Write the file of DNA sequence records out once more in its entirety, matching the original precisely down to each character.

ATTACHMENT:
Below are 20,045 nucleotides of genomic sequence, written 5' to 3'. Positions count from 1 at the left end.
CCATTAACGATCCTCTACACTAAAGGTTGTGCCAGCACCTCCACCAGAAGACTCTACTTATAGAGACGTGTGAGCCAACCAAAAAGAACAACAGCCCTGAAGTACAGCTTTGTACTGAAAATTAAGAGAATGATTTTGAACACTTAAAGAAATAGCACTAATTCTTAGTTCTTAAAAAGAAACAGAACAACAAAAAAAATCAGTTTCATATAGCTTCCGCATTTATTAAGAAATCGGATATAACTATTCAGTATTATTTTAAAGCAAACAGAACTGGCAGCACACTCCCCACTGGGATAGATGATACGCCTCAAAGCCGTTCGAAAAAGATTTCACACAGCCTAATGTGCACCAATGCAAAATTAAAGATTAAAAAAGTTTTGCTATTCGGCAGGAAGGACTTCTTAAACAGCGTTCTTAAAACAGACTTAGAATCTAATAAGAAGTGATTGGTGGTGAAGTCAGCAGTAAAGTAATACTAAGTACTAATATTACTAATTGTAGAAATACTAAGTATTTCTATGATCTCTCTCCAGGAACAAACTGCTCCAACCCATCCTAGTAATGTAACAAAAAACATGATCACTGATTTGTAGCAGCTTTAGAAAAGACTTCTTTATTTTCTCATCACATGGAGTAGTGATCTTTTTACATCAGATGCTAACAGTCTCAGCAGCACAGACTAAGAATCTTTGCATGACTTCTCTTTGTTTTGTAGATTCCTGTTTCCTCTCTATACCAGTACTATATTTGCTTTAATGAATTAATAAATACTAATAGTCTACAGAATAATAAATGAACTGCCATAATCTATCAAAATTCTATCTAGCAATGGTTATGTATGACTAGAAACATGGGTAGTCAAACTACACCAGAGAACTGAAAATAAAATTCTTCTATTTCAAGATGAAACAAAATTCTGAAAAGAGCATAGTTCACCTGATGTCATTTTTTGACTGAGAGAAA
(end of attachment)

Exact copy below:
Below are 20,045 nucleotides of genomic sequence, written 5' to 3'. Positions count from 1 at the left end.
CCATTAACGATCCTCTACACTAAAGGTTGTGCCAGCACCTCCACCAGAAGACTCTACTTATAGAGACGTGTGAGCCAACCAAAAAGAACAACAGCCCTGAAGTACAGCTTTGTACTGAAAATTAAGAGAATGATTTTGAACACTTAAAGAAATAGCACTAATTCTTAGTTCTTAAAAAGAAACAGAACAACAAAAAAAATCAGTTTCATATAGCTTCCGCATTTATTAAGAAATCGGATATAACTATTCAGTATTATTTTAAAGCAAACAGAACTGGCAGCACACTCCCCACTGGGATAGATGATACGCCTCAAAGCCGTTCGAAAAAGATTTCACACAGCCTAATGTGCACCAATGCAAAATTAAAGATTAAAAAAGTTTTGCTATTCGGCAGGAAGGACTTCTTAAACAGCGTTCTTAAAACAGACTTAGAATCTAATAAGAAGTGATTGGTGGTGAAGTCAGCAGTAAAGTAATACTAAGTACTAATATTACTAATTGTAGAAATACTAAGTATTTCTATGATCTCTCTCCAGGAACAAACTGCTCCAACCCATCCTAGTAATGTAACAAAAAACATGATCACTGATTTGTAGCAGCTTTAGAAAAGACTTCTTTATTTTCTCATCACATGGAGTAGTGATCTTTTTACATCAGATGCTAACAGTCTCAGCAGCACAGACTAAGAATCTTTGCATGACTTCTCTTTGTTTTGTAGATTCCTGTTTCCTCTCTATACCAGTACTATATTTGCTTTAATGAATTAATAAATACTAATAGTCTACAGAATAATAAATGAACTGCCATAATCTATCAAAATTCTATCTAGCAATGGTTATGTATGACTAGAAACATGGGTAGTCAAACTACACCAGAGAACTGAAAATAAAATTCTTCTATTTCAAGATGAAACAAAATTCTGAAAAGAGCATAGTTCACCTGATGTCATTTTTTGACTGAGAGAAA